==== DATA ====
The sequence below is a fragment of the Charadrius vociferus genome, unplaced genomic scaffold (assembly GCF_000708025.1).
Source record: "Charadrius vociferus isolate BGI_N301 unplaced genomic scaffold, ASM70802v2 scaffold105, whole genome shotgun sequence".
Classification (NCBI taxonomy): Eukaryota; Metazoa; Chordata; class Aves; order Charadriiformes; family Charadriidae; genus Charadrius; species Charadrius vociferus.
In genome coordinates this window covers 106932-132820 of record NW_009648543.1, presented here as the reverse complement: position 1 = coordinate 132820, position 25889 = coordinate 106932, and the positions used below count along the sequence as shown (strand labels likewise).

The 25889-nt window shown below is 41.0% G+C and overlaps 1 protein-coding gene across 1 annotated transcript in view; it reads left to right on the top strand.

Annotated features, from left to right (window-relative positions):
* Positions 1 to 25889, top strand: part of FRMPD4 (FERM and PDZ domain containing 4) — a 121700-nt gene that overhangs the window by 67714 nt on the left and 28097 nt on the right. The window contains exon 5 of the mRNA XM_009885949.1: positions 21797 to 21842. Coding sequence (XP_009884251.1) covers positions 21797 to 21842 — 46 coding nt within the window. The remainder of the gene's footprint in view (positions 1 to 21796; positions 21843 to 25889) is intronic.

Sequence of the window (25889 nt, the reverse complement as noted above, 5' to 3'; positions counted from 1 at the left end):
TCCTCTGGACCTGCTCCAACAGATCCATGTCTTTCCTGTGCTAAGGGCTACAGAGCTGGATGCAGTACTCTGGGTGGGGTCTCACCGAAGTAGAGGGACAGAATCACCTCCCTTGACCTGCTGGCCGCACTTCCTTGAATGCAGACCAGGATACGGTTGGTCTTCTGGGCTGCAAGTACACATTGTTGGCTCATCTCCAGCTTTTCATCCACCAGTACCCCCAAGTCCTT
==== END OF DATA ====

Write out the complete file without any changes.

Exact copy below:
The sequence below is a fragment of the Charadrius vociferus genome, unplaced genomic scaffold (assembly GCF_000708025.1).
Source record: "Charadrius vociferus isolate BGI_N301 unplaced genomic scaffold, ASM70802v2 scaffold105, whole genome shotgun sequence".
Classification (NCBI taxonomy): Eukaryota; Metazoa; Chordata; class Aves; order Charadriiformes; family Charadriidae; genus Charadrius; species Charadrius vociferus.
In genome coordinates this window covers 106932-132820 of record NW_009648543.1, presented here as the reverse complement: position 1 = coordinate 132820, position 25889 = coordinate 106932, and the positions used below count along the sequence as shown (strand labels likewise).

The 25889-nt window shown below is 41.0% G+C and overlaps 1 protein-coding gene across 1 annotated transcript in view; it reads left to right on the top strand.

Annotated features, from left to right (window-relative positions):
* Positions 1 to 25889, top strand: part of FRMPD4 (FERM and PDZ domain containing 4) — a 121700-nt gene that overhangs the window by 67714 nt on the left and 28097 nt on the right. The window contains exon 5 of the mRNA XM_009885949.1: positions 21797 to 21842. Coding sequence (XP_009884251.1) covers positions 21797 to 21842 — 46 coding nt within the window. The remainder of the gene's footprint in view (positions 1 to 21796; positions 21843 to 25889) is intronic.

Sequence of the window (25889 nt, the reverse complement as noted above, 5' to 3'; positions counted from 1 at the left end):
TCCTCTGGACCTGCTCCAACAGATCCATGTCTTTCCTGTGCTAAGGGCTACAGAGCTGGATGCAGTACTCTGGGTGGGGTCTCACCGAAGTAGAGGGACAGAATCACCTCCCTTGACCTGCTGGCCGCACTTCCTTGAATGCAGACCAGGATACGGTTGGTCTTCTGGGCTGCAAGTACACATTGTTGGCTCATCTCCAGCTTTTCATCCACCAGTACCCCCAAGTCCTT